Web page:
Child support issues can often be a cause of contention for divorced or separated parents. One potential area of conflict can be come when determining when the parent who pays child support is able to stop doing so. Typically, child support obligations end when a child turns eighteen. There are some exceptions to this, such as when a child is pursuing post-secondary education. But what about when the paying parent doesn’t believe the child is serious about those pursuits? What obligations does the parent receiving child support have to inform the paying parent that there is no longer an obligation to pay child support? These issues were recently explored in an decision issued by the Ontario Court of Justice.
The family background
The child of the parties was born in 1989 and has essentially had no relationship with her father. The father paid child support, and by 2006 was paying $583 per month. He continued to pay this amount until 2017 when the province’s Family Responsibility Office (FRO) agreed to discontinue the father’s duty to pay child support. At this time the child was 28-years-old.
The father finally obtains disclosure
On August 4, 2017 the father obtained information he had long been seeking from the mother. At this time, he found out that the child had graduated from high school in 2008. She had since enrolled in six different college programs in three different schools. During this time she only ever earned a total of one credit. By 2017 she had not been enrolled in school for at least four years.
After discovering this, the father argued he should not have been paying support since 2008 and brought a motion to be reimbursed for payments since then – an amount of 66,233.66.
The positions of the parents
The court explained,
“As a result of obtaining disclosure, the father amended his position for trial and asks the Court to terminate child support retroactively as of June 26, 2008, the date that J.K.N. graduated high school. The disclosure the father obtained reveals that J.K.N. enrolled in 6 different college programs in 3 different schools over the years since high school. In fact, in the year that the father launched this proceeding to terminate support, J.K.N., at age 28, enrolled in her 6th college program, after having been out of school for at least 4 years. Her transcripts reveal that she has earned only 1 credit, ever, in these various programs.”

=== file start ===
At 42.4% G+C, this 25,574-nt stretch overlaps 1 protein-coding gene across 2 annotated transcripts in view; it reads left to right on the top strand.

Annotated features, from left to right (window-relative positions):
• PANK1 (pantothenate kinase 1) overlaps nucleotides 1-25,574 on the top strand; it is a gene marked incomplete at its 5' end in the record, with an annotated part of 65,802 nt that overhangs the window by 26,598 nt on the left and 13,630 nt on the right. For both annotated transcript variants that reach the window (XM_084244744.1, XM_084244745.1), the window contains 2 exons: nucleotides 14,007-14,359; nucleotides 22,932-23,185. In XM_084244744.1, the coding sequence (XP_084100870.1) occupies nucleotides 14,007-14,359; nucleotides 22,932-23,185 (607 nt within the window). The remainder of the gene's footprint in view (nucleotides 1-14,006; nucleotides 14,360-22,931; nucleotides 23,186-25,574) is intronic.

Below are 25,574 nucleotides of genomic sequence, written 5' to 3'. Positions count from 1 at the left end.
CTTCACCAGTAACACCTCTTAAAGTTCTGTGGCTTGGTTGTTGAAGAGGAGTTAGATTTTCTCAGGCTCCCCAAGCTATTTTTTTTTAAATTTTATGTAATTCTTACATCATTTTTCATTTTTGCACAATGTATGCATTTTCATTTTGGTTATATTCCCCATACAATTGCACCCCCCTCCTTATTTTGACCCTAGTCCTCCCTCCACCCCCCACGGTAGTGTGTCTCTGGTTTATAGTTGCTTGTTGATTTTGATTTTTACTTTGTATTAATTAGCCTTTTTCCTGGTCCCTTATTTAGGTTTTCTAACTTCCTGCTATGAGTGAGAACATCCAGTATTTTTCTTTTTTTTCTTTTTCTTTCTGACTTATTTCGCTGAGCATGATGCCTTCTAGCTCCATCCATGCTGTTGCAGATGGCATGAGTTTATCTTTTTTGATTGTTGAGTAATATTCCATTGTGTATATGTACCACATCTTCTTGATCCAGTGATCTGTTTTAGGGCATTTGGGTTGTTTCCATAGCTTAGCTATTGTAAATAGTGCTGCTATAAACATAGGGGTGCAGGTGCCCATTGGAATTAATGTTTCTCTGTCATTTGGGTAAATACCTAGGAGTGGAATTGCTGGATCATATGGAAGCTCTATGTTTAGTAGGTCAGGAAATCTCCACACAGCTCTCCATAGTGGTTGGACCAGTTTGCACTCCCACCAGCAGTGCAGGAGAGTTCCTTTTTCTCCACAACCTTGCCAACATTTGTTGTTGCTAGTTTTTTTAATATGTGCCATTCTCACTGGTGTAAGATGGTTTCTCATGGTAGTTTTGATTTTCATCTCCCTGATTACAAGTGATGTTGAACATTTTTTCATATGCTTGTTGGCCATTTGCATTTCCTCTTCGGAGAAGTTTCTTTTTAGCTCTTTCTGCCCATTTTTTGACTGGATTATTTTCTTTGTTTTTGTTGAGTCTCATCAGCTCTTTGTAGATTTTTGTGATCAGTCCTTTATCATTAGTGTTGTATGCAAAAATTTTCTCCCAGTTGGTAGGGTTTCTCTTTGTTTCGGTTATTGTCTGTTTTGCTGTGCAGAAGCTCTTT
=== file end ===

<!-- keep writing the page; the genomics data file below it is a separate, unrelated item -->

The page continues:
The mother eventually agreed that child support should no longer be provided to her and the child. However, she disagreed on what the end date should be and whether she owed the father for overpayment.
The court’s analysis
The court looked at a number of factors to determine when the child should no longer have been the recipient of support, noting support can be terminated if there is a “change in circumstances.”
By the time of the trail, the daughter was still relied on her mother financially. She still loved at the mother’s house, and the mother provided her with bus tickets, gas money, clothing, food, and shelter. She was not working at the time of the trial, and had not worked on a full-time basis since she graduated from high school.
The court then pointed out that enrollment in post-secondary education does not automatically mean that child support should continue. The court wrote,
“By virtue of section 31(2) of the Family Law Act, an adult child of the relationship who is involved in a full time program of education may nonetheless have no child support entitlement if they have withdrawn from parental control. Ongoing eligibility for support is therefore also dependent on the court finding that the child is unable to withdraw from parental control. A child will be found to be unable to withdraw from parental control if their overall circumstances are such that they remain financially and emotionally dependent on one or both of their parents (Martin v. Taylor, 2007 CarswellOnt 8863 (S.C.J.); Oates v. Oates, 2004 CarswellOnt 2878 (S.C.J)). The analysis of this issue must be undertaken from a broad and objective standpoint. The judge must scratch beneath the surface of outward appearances to determine whether the child is truly dependent on a parent, or whether their overall circumstances are such that they are independent or reasonably capable of being so.”
The court then looked at a number of factors, including the child’s performance in college before determining the cut-off date for child support should have been 2010. As such, the court ordered the father to be entitled to just over $40,000 in reimbursements (with some adjustments due to underpayments by the father on two occasions).
The child support process, especially as it pertains to changes in child support, can be a difficult one to navigate. The experienced team of lawyers at Borden Family Law focus exclusively on family law and have worked on over 4,000 cases. We are efficient and effective in finding solutions to our clients’ problems, and work tirelessly to protect their interests while also keeping costs down through flat fees. Please call us at 905-576-6090 or reach us online if you have a family law issue you would like to discuss.